Lindsey McPherson

Nadler to subpoena the unredacted Mueller report and underlying materials
Judiciary chairman says contrary to public reports he has not heard that DOJ plans to provide a less-redacted version

House Judiciary Chairman Jerrold Nadler is officially issuing a subpoena to obtain the full, unredacted report authored by special counsel Robert S. Mueller III, and the underlying materials used in his investigation.

Just a few hours after the Department of Justice released a redacted version of Mueller’s report to Congress and the public, Nadler said he will issue a subpoena for the full report and investigatory materials. The Judiciary Committee had voted to authorize him to do so earlier this month, and the chairman had said he would if the Department of Justice declined to willingly provide the full report to Congress.

The Mueller report gets a 9:30 Club kind of debut
Key questions as the hype around the Russian interference probe gets release

Coming to a Justice Department near you: The most highly anticipated investigative report in at least a generation, special counsel Robert S. Mueller III’s report on Russian interference in the 2016 election, gets some pre-release hype at 9:30 EDT on Thursday in Washington before its wide release later in the day. 

Attorney General William Barr and Deputy Attorney General Rod Rosenstein will be on hand at the Justice Department to deliver the (perhaps heavily redacted) goods. So as one of the few events that could preempt “Today” and “Good Morning America” gets underway, here are some of the key questions surrounding the report.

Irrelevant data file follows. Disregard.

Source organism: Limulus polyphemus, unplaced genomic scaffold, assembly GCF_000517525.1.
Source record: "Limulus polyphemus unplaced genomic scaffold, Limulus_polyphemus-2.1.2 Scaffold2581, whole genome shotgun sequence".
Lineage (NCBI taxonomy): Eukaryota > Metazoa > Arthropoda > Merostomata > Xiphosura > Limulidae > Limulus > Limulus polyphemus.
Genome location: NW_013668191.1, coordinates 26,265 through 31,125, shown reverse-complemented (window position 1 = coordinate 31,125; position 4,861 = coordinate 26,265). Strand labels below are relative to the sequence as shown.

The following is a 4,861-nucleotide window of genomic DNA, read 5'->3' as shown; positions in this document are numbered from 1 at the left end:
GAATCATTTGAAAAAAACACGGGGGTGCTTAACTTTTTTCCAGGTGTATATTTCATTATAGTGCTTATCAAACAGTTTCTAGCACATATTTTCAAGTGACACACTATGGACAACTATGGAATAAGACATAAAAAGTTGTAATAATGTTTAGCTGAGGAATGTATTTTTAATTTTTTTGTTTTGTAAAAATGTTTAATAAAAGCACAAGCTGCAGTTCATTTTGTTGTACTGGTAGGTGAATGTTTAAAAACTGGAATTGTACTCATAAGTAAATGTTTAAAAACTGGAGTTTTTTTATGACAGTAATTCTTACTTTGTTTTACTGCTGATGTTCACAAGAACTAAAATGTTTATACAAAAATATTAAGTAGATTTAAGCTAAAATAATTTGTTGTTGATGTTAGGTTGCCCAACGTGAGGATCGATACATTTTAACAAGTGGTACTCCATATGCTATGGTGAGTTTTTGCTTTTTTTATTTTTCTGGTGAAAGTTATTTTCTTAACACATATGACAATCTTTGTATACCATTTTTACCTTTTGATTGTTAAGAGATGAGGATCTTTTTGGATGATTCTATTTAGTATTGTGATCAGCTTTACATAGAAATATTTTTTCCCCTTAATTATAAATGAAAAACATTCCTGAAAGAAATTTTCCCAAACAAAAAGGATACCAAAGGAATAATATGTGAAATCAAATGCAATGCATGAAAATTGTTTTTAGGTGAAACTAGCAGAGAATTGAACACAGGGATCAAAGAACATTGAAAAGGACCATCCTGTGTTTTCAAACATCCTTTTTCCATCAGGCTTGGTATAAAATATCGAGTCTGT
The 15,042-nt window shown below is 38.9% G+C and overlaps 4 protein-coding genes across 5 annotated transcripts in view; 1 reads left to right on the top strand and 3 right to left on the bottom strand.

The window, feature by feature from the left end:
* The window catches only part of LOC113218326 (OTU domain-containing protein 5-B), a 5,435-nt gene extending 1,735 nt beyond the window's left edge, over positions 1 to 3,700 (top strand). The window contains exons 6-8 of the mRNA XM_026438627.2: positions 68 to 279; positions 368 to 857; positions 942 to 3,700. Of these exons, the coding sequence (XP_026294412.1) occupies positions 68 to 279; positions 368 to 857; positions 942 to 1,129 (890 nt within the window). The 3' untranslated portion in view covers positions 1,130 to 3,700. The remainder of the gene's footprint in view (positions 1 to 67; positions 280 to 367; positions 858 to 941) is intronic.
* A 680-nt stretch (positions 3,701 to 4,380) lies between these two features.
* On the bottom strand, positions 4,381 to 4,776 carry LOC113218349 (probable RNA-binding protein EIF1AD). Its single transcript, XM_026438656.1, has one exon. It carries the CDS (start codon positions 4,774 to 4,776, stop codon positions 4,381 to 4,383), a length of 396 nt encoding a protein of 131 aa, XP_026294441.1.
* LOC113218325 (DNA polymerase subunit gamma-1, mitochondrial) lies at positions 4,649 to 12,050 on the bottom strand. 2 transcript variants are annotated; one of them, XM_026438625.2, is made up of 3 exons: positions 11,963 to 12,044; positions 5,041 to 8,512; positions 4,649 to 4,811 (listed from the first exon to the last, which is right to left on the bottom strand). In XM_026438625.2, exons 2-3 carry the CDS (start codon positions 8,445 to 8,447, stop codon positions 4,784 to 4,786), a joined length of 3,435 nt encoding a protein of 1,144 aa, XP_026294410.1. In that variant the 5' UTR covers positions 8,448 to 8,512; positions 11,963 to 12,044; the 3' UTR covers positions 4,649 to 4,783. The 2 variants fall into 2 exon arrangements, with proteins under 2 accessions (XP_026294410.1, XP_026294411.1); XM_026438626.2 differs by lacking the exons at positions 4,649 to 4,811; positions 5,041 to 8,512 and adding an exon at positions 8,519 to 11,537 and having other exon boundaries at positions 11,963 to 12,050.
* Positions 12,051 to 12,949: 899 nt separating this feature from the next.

Ethics Committee still reviewing Schweikert allegations, releases initial OCE referral
Arizona Republican and former chief of staff allegedly misused office resources and broke campaign committee rules

The House Ethics Committee is continuing an investigation into allegations that Rep. David Schweikert and his former chief of staff misused office resources and violated campaign committee rules, as the panel on Wednesday released the initial report from the Office of Congressional Ethics board unanimously recommending it review the matter.

OCE’s six-member board voted unanimously on April 5, 2018 to refer the allegations involving the Arizona Republican to the House Ethics Committee, which opened an investigation in May.

Why Democrats aren’t rushing to change immigration laws
They don’t agree with Trump and public sentiment doesn’t provide a mandate toward a solution

House Democrats are treading carefully on immigration as they attempt to show they can lead on the divisive issue heading into the 2020 elections.

President Donald Trump, who won election in 2016 on a campaign to crack down on immigration and what he often refers to as “open borders,” is planning to repeat the strategy heading into 2020. In recent weeks, he’s launched near daily attacks on Democrats for their refusal to change immigration laws — an accusation that, as with many things Trump says, is not entirely true.

Democrats insist they’re united and delivering but obstacles abound